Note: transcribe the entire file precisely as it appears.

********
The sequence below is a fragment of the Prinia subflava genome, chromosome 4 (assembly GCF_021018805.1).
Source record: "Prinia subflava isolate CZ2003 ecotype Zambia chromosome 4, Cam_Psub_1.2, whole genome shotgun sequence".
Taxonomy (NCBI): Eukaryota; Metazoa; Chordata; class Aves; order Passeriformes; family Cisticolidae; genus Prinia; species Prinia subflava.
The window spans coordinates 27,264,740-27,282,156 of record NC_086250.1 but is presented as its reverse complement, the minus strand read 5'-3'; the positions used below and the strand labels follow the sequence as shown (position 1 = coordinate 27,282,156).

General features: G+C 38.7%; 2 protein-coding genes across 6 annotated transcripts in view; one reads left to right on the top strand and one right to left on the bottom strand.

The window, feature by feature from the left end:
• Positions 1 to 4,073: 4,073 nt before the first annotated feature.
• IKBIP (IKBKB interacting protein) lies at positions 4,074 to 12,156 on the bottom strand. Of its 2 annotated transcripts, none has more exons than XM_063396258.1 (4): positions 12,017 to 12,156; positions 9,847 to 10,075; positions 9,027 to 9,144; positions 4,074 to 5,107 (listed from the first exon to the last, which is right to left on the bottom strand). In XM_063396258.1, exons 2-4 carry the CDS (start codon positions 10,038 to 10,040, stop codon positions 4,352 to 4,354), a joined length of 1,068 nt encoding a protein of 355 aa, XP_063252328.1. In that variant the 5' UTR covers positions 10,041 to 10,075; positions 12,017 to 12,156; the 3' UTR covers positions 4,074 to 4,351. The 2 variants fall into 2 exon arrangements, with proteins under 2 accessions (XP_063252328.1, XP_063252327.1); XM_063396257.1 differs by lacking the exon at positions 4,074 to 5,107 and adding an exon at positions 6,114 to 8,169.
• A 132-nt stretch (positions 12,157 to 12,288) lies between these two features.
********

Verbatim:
The sequence below is a fragment of the Prinia subflava genome, chromosome 4 (assembly GCF_021018805.1).
Source record: "Prinia subflava isolate CZ2003 ecotype Zambia chromosome 4, Cam_Psub_1.2, whole genome shotgun sequence".
Taxonomy (NCBI): Eukaryota; Metazoa; Chordata; class Aves; order Passeriformes; family Cisticolidae; genus Prinia; species Prinia subflava.
The window spans coordinates 27,264,740-27,282,156 of record NC_086250.1 but is presented as its reverse complement, the minus strand read 5'-3'; the positions used below and the strand labels follow the sequence as shown (position 1 = coordinate 27,282,156).

General features: G+C 38.7%; 2 protein-coding genes across 6 annotated transcripts in view; one reads left to right on the top strand and one right to left on the bottom strand.

The window, feature by feature from the left end:
• Positions 1 to 4,073: 4,073 nt before the first annotated feature.
• IKBIP (IKBKB interacting protein) lies at positions 4,074 to 12,156 on the bottom strand. Of its 2 annotated transcripts, none has more exons than XM_063396258.1 (4): positions 12,017 to 12,156; positions 9,847 to 10,075; positions 9,027 to 9,144; positions 4,074 to 5,107 (listed from the first exon to the last, which is right to left on the bottom strand). In XM_063396258.1, exons 2-4 carry the CDS (start codon positions 10,038 to 10,040, stop codon positions 4,352 to 4,354), a joined length of 1,068 nt encoding a protein of 355 aa, XP_063252328.1. In that variant the 5' UTR covers positions 10,041 to 10,075; positions 12,017 to 12,156; the 3' UTR covers positions 4,074 to 4,351. The 2 variants fall into 2 exon arrangements, with proteins under 2 accessions (XP_063252328.1, XP_063252327.1); XM_063396257.1 differs by lacking the exon at positions 4,074 to 5,107 and adding an exon at positions 6,114 to 8,169.
• A 132-nt stretch (positions 12,157 to 12,288) lies between these two features.